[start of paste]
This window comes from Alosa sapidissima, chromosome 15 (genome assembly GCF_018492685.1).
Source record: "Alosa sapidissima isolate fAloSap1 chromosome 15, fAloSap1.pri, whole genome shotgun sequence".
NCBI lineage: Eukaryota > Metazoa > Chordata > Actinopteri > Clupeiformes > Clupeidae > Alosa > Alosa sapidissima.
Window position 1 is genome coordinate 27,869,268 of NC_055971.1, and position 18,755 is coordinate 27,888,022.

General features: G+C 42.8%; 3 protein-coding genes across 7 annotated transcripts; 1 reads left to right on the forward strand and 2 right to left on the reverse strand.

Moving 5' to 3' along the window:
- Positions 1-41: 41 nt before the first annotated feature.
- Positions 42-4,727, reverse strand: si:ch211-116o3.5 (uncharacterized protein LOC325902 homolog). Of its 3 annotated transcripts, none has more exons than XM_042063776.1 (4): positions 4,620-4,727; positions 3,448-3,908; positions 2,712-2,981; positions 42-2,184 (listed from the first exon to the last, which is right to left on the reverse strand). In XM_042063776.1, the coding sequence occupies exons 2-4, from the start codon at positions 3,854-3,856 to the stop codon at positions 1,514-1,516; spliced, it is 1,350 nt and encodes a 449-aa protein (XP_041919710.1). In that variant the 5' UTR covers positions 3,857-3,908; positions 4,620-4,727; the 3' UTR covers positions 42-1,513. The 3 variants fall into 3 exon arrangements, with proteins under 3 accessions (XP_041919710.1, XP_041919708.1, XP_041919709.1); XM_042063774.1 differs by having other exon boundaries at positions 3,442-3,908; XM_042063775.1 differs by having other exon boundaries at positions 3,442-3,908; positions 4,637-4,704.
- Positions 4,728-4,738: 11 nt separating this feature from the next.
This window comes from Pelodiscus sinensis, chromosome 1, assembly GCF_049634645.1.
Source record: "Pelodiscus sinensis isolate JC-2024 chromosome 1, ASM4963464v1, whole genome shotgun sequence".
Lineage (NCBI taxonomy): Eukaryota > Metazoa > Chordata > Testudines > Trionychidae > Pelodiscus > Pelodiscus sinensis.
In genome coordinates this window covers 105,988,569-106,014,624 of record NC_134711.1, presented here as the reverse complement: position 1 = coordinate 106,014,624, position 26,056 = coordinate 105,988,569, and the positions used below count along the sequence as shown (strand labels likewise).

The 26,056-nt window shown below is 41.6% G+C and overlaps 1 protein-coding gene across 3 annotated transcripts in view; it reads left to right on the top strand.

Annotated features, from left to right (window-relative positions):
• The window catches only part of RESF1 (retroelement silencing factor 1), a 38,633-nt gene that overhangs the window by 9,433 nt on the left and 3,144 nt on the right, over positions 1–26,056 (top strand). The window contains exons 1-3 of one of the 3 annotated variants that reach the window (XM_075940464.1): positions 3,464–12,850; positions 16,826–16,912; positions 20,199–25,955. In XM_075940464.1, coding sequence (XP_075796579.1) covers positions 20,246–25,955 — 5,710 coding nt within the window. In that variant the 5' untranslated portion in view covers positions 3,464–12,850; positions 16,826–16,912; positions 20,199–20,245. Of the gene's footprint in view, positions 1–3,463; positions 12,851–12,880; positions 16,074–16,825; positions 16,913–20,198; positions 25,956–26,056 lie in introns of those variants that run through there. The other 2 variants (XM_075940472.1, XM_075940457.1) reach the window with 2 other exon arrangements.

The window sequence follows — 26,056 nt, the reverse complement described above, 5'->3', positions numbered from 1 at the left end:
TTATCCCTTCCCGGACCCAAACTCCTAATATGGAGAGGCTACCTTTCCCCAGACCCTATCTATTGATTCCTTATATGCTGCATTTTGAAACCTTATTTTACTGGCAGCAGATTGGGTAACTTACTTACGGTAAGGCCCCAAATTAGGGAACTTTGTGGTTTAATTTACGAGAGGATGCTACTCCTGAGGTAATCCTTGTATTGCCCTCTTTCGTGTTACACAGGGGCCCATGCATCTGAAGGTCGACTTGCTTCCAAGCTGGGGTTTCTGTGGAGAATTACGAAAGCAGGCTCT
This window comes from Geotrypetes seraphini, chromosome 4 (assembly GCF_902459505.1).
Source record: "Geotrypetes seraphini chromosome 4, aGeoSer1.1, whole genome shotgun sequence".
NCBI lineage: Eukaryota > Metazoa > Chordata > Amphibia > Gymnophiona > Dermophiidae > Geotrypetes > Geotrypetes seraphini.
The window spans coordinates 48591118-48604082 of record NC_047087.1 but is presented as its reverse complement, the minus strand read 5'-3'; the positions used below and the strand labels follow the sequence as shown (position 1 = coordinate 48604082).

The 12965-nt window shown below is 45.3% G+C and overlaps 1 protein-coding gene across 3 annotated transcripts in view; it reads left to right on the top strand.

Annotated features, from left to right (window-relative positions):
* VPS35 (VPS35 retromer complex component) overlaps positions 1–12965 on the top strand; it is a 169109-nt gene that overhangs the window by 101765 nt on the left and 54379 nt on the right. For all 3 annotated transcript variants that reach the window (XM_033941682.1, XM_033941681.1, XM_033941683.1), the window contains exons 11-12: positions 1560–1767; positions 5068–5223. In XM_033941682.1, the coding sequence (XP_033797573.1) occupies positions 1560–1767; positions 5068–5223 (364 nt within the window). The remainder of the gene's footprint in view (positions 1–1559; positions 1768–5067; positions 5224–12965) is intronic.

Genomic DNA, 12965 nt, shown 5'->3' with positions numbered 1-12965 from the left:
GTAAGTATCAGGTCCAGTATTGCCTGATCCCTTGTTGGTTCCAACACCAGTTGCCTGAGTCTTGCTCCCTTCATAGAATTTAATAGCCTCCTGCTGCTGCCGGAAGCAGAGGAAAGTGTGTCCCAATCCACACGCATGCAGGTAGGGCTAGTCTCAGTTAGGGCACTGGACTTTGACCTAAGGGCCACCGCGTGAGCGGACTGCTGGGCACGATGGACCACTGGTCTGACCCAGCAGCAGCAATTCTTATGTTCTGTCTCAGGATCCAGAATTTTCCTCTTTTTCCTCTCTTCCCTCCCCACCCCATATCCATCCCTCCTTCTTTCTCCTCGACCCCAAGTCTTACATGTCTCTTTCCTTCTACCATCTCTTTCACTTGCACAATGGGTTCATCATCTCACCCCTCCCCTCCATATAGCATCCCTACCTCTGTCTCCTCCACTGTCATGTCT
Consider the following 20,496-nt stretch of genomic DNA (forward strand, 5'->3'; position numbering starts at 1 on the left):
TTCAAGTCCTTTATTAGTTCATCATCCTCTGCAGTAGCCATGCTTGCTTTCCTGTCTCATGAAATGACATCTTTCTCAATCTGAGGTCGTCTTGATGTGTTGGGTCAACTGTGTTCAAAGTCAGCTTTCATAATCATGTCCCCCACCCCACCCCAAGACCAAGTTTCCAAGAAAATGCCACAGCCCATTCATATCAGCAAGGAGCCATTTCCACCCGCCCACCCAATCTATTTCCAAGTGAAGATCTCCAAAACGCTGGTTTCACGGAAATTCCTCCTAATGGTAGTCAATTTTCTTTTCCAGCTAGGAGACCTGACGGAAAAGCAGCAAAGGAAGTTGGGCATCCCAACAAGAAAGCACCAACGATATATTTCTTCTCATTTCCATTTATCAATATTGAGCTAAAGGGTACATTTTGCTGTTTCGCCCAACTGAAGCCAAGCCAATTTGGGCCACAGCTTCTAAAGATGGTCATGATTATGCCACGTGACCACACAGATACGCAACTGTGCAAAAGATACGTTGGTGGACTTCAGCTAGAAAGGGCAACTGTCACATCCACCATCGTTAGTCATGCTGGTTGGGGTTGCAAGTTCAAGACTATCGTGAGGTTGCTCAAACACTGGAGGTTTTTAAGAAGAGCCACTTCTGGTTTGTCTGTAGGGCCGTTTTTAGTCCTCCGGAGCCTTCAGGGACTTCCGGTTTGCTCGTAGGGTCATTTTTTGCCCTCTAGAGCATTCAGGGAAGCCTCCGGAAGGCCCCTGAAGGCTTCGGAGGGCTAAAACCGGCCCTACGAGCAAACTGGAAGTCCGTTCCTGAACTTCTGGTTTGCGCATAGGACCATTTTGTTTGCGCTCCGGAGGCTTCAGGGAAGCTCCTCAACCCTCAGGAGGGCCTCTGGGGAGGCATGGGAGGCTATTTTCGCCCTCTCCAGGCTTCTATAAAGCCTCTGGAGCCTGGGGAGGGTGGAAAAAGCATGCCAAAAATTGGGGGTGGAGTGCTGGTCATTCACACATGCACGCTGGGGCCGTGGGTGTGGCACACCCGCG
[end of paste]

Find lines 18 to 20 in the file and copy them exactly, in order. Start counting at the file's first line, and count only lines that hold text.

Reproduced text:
TTATCCCTTCCCGGACCCAAACTCCTAATATGGAGAGGCTACCTTTCCCCAGACCCTATCTATTGATTCCTTATATGCTGCATTTTGAAACCTTATTTTACTGGCAGCAGATTGGGTAACTTACTTACGGTAAGGCCCCAAATTAGGGAACTTTGTGGTTTAATTTACGAGAGGATGCTACTCCTGAGGTAATCCTTGTATTGCCCTCTTTCGTGTTACACAGGGGCCCATGCATCTGAAGGTCGACTTGCTTCCAAGCTGGGGTTTCTGTGGAGAATTACGAAAGCAGGCTCT
This window comes from Geotrypetes seraphini, chromosome 4 (assembly GCF_902459505.1).
Source record: "Geotrypetes seraphini chromosome 4, aGeoSer1.1, whole genome shotgun sequence".